15. Applied superconductivity and cryogenic research activities in NIFS

    International Nuclear Information System (INIS)

    Mito, T.; Sagara, A.; Imagawa, S.; Yamada, S.; Takahata, K.; Yanagi, N.; Chikaraishi, H.; Maekawa, R.; Iwamoto, A.; Hamaguchi, S.; Sato, M.; Noda, N.; Yamauchi, K.; Komori, A.; Motojima, O.

    2006-01-01

    Since the foundation of National Institute for Fusion Science (NIFS) in 1989, the primary mission of the applied superconductivity and cryogenic researches has been focused on the development of the large helical device (LHD): the largest fusion experimental apparatus exclusively utilizing superconducting technologies. The applied superconductivity and cryogenics group in NIFS was organized to be responsible for this activity. As a result of extensive research activities, the construction of LHD was completed in 1997. Since then, the LHD superconducting system has been demonstrating high availability of more than 97% during eight years operation and it keeps proving high reliability of large-scale superconducting systems. This paper describes the extensive activities of the applied superconductivity and cryogenic researches in NIFS during and after the development of LHD and the fundamental researches that aim at realizing a helical-type fusion reactor

  16. The systems approach for applying artificial intelligence to space station automation (Invited Paper)

    Science.gov (United States)

    Grose, Vernon L.

    1985-12-01

    The progress of technology is marked by fragmentation -- dividing research and development into ever narrower fields of specialization. Ultimately, specialists know everything about nothing. And hope for integrating those slender slivers of specialty into a whole fades. Without an integrated, all-encompassing perspective, technology becomes applied in a lopsided and often inefficient manner. A decisionary model, developed and applied for NASA's Chief Engineer toward establishment of commercial space operations, can be adapted to the identification, evaluation, and selection of optimum application of artificial intelligence for space station automation -- restoring wholeness to a situation that is otherwise chaotic due to increasing subdivision of effort. Issues such as functional assignments for space station task, domain, and symptom modules can be resolved in a manner understood by all parties rather than just the person with assigned responsibility -- and ranked by overall significance to mission accomplishment. Ranking is based on the three basic parameters of cost, performance, and schedule. This approach has successfully integrated many diverse specialties in situations like worldwide terrorism control, coal mining safety, medical malpractice risk, grain elevator explosion prevention, offshore drilling hazards, and criminal justice resource allocation -- all of which would have otherwise been subject to "squeaky wheel" emphasis and support of decision-makers.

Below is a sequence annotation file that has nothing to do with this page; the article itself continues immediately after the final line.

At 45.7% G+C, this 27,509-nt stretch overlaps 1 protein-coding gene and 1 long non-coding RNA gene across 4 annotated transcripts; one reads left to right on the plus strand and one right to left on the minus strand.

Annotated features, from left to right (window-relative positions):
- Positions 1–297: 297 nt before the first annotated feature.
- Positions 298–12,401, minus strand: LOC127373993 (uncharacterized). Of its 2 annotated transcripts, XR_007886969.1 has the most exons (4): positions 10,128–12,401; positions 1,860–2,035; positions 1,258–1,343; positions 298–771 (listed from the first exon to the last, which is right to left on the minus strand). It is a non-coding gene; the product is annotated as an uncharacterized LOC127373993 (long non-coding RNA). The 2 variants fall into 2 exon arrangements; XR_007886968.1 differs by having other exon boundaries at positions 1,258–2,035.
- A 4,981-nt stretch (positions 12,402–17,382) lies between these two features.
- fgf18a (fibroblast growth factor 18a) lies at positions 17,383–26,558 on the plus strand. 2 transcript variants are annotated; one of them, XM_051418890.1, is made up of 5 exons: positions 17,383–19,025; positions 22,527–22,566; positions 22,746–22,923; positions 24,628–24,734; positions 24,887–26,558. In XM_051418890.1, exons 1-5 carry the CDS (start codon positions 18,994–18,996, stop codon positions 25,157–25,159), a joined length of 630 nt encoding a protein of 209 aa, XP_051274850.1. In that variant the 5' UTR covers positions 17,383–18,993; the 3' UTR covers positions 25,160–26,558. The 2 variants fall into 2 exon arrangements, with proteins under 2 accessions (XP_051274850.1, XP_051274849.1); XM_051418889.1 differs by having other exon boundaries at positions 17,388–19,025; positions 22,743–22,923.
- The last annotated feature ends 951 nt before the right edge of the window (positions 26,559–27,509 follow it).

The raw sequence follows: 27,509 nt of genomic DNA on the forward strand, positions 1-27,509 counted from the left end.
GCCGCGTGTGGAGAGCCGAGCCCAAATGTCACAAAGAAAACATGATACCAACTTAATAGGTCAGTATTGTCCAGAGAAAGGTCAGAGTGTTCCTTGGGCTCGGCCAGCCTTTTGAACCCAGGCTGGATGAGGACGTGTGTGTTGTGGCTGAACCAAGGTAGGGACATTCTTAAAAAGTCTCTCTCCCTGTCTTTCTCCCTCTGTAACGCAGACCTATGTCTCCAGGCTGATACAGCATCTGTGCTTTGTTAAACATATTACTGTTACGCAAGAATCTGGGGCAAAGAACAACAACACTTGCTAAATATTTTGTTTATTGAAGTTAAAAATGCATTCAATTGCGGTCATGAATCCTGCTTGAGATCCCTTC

17. How to apply to a summer undergraduate research program

    OpenAIRE

    Jafree, D. J.; Koshy, K.

    2017-01-01

    Want to get more experience in research, but find it difficult as an undergraduate? A summer research project may be the answer and there are many ways to organize this. Various universities around the world offer summer undergraduate research programs. These tend to be very competitive; hundreds, even thousands of students can apply for only a handful of positions. However, with some proactivity and strong planning, diligent undergraduate students can get accepted onto these prestigious prog...

  18. Planetary Space Weather Services for the Europlanet 2020 Research Infrastructure

    Science.gov (United States)

    André, Nicolas; Grande, Manuel

    2016-04-01

    Under Horizon 2020, the Europlanet 2020 Research Infrastructure (EPN2020-RI) will include an entirely new Virtual Access Service, WP5 VA1 "Planetary Space Weather Services" (PSWS) that will extend the concepts of space weather and space situational awareness to other planets in our Solar System and in particular to spacecraft that voyage through it. VA1 will make five entirely new 'toolkits' accessible to the research community and to industrial partners planning for space missions: a general planetary space weather toolkit, as well as three toolkits dedicated to the following key planetary environments: Mars (in support ExoMars), comets (building on the expected success of the ESA Rosetta mission), and outer planets (in preparation for the ESA JUICE mission to be launched in 2022). This will give the European planetary science community new methods, interfaces, functionalities and/or plugins dedicated to planetary space weather in the tools and models available within the partner institutes. It will also create a novel event-diary toolkit aiming at predicting and detecting planetary events like meteor showers and impacts. A variety of tools (in the form of web applications, standalone software, or numerical models in various degrees of implementation) are available for tracing propagation of planetary and/or solar events through the Solar System and modelling the response of the planetary environment (surfaces, atmospheres, ionospheres, and magnetospheres) to those events. But these tools were not originally designed for planetary event prediction and space weather applications. So WP10 JRA4 "Planetary Space Weather Services" (PSWS) will provide the additional research and tailoring required to apply them for these purposes. The overall objectives of this Joint Research Aactivities will be to review, test, improve and adapt methods and tools available within the partner institutes in order to make prototype planetary event and space weather services operational in